Andrew Niccol’s latest allegory is fiercely anti-drone

Good Kill frequently trades images of drones flying over Middle Eastern deserts for aerial images of American neighborhoods. The sharp comparison is a simulated “what-if,” a harrowing one designed to make a plea for empathy. Good Kill is a relentlessly cruel film, cold and disconnected. The emotional chill is essential in a film critically hammering the use of unmanned drones.

Interesting is how Good Kill makes modern war superficial. Most use sci-fi elements – helmet HUDs, electronic weapons. That’s not Good Kill. Pilots confine themselves to a box. They control things which fly thousands of miles away. They fire. They kill. A touch of enthusiasm for video game’s ability to desensitize is not only insinuated – it’s considered surface level training.

Drone kills are often crudely justified. A disembodied voice from Langley barks orders over a crackling phone speaker to pilot Ethan Hawke. The lack of humanization is devastating. So is the empathetic disconnect. Hawke does not know who he is killing. Innocents are often “in the way.” Actions are war crimes and they take a toll.

Once a decorated pilot of actual physical combat flight missions, Hawke’s character misses the danger. There is little skill or involvement when locked in a box. It’s an interesting parallel – how the revolution of war’s technology increases the burden of killing rather than relieves it – but the shtick is routine. Hawke, the ever under appreciated performer, slinks into a dwindling fragment of a home life. It forces January Jones to enact a tiresome, distanced military wife scenario. The lack of perspective and understanding is often infuriating. In Good Kill, it’s cheap and out of place in addition to other instances of casual sexism embedded in the piece.

Show, don’t tell, but Good Kill is adamant about doing both…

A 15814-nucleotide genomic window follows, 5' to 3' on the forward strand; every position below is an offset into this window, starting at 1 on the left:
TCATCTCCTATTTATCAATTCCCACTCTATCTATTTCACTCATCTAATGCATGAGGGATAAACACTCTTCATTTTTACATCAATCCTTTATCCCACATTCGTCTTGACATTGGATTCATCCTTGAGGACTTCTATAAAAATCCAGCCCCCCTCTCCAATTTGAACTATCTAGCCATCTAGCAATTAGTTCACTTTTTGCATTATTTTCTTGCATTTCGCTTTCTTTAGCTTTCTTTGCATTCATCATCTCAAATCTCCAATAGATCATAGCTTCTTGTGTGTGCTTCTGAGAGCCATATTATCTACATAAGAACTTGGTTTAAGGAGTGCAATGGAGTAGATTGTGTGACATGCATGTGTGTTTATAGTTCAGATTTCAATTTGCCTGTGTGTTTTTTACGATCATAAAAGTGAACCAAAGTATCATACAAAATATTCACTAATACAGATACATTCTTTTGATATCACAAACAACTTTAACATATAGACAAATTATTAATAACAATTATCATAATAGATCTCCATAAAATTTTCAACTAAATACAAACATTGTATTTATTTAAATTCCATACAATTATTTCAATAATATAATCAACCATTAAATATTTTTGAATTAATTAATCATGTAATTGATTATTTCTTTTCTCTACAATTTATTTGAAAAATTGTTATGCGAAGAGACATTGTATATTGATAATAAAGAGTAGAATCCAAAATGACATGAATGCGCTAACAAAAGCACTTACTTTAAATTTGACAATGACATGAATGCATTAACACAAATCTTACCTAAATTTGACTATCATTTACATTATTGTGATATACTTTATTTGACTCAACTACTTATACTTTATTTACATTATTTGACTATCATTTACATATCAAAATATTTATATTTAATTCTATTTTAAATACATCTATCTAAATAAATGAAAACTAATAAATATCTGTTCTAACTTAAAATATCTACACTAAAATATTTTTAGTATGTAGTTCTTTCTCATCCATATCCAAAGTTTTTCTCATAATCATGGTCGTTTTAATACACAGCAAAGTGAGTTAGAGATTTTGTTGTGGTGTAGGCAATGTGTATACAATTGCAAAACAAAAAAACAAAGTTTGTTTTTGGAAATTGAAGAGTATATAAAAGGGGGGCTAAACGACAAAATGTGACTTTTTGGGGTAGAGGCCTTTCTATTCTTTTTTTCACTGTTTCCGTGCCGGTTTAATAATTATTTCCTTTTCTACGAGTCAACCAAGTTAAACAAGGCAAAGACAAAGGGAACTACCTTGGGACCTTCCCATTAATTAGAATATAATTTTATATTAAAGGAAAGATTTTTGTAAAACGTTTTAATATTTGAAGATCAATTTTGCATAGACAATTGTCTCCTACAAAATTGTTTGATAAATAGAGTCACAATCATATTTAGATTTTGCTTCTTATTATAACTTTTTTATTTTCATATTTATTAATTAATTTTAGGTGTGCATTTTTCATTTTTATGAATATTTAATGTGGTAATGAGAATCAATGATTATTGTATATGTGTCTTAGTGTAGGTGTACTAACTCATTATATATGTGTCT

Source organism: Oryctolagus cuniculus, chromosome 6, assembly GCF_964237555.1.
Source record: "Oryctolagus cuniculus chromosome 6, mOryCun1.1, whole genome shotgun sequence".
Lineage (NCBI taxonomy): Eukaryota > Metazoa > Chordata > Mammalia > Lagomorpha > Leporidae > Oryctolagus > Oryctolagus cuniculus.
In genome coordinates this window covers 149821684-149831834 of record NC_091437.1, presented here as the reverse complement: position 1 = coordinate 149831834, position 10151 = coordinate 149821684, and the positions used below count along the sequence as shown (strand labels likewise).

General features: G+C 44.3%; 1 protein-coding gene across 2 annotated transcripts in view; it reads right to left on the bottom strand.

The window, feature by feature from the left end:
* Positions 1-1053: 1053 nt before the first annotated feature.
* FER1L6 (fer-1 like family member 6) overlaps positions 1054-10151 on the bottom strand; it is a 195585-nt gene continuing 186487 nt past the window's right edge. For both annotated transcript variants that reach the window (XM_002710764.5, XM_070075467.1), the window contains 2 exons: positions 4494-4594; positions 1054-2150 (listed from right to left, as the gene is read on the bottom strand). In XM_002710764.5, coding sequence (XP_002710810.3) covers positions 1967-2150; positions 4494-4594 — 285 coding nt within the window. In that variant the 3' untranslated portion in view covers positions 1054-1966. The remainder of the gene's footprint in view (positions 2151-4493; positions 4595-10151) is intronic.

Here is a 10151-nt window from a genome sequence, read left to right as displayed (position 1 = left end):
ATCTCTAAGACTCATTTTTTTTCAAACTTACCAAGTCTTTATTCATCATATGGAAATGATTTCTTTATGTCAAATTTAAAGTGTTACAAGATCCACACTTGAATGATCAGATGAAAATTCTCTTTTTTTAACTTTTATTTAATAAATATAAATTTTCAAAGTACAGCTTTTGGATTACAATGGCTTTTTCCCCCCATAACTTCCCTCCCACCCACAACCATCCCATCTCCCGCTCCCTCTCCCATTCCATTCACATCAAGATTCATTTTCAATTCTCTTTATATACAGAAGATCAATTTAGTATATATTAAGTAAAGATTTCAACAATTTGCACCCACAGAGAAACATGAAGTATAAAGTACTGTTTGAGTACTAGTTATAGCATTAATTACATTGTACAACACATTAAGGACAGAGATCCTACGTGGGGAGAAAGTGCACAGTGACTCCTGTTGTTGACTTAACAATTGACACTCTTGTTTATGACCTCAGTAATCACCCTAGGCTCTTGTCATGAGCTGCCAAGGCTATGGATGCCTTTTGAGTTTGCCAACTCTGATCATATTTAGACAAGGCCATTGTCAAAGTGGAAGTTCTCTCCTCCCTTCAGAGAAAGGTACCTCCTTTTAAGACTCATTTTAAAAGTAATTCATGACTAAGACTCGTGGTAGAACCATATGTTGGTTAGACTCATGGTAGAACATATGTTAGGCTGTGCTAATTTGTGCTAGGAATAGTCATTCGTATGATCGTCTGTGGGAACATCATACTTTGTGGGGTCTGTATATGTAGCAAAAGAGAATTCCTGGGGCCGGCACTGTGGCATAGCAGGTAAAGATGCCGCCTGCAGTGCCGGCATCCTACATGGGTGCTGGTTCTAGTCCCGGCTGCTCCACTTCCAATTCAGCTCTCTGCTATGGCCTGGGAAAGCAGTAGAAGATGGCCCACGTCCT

While Good Kill has a point, it’s ultimately too assertive. Conversations deal less with the actions at hand than they do with broader political consequences. Good Kill’s believable redundancy – taking Hawke through day after day of similar-looking, eerily quiet drone combat – is enough to make killing rote. Slather the dialog with racist barbs for clear bias, make casual lunch conversations consider the greater implications of drones, plus add muted chatter about safety from terrorism, and calling Good Kill on the nose is kind as it falls into a forcible, preachy rut. Show, don’t tell, but Good Kill is adamant about doing both even though it’s successful in merely showing.

Writer/Director Andrew Niccol’s perceptive form of dramatic entertainment is intact. His slaying of celebrity culture in S1m0ne, the brilliant writing of Truman Show, and even themes similar to Good Kill in the great Lord of War; they all connect in some way. Good Kill does too, if caught up between layers, mining for purpose in a PTSD drama, delivering a war allegory, and snapping at political actions. It’s crowded in here and eventually too lost to recover. [xrr rating=3/5 label=Movie]

Considering the reality of drones @ 1:03:48

Paramount flawlessly handles the Blu-ray end, which aside from some minuscule aliasing on a vibrating cell phone case, is transparent to the digital source. The latter is clean, offering plenty of clarity without noise. Fidelity is exquisite at times, with a few shots softening. The effect appears less a choice of cinematography than it is a touch smeary and certainly digital.

Those moments are few. Most of Good Kill is quite sharp. Facial definition is consistent. Outstanding aerials of Las Vegas create a superb contrast to the fuzzy drone camera angles. At home, the housing developments display extensive details, with individually visible roof tiles still noticeable miles overhead.

Black levels remain stable. They never reach true black, occupying a middle area which keeps them satisfying enough. Good Kill is a dour film and needs their support. Shadow details are clean.

Colors generally carry a warm slant, hitting flesh tones with a blast of orange. Inside the drone building, teals flare up. Many of the military base sequences do the same. Visual separation between home and deployment are definitive. [xrr rating=4/5 label=Video]

None of the action is done live. It’s all done over cameras without audio. No explosions will take over the soundfield. Good Kill is hurting for anything though to give it life. Once past some overhead helicopters slipping into the rears on base, it’s dead and led by the center channel. A dream sequence near the closing act will feature a jet panning slightly through the surrounds. Engines lazily catch the low-end.

A visit to a Vegas club offers some ambient music which will fill the stereos to convince listeners they are indeed active and part of this DTS-HD track. [xrr rating=3/5 label=Audio]

One 15-minute bonus is a bare behind-the-scenes featurette running through the characters and story. Nothing fantastic, if better than nothing. [xrr rating=2/5 label=Extras]


Click on the images below for full resolution screen captures taken directly from the Blu-ray. Images have not been altered in any way during the process.

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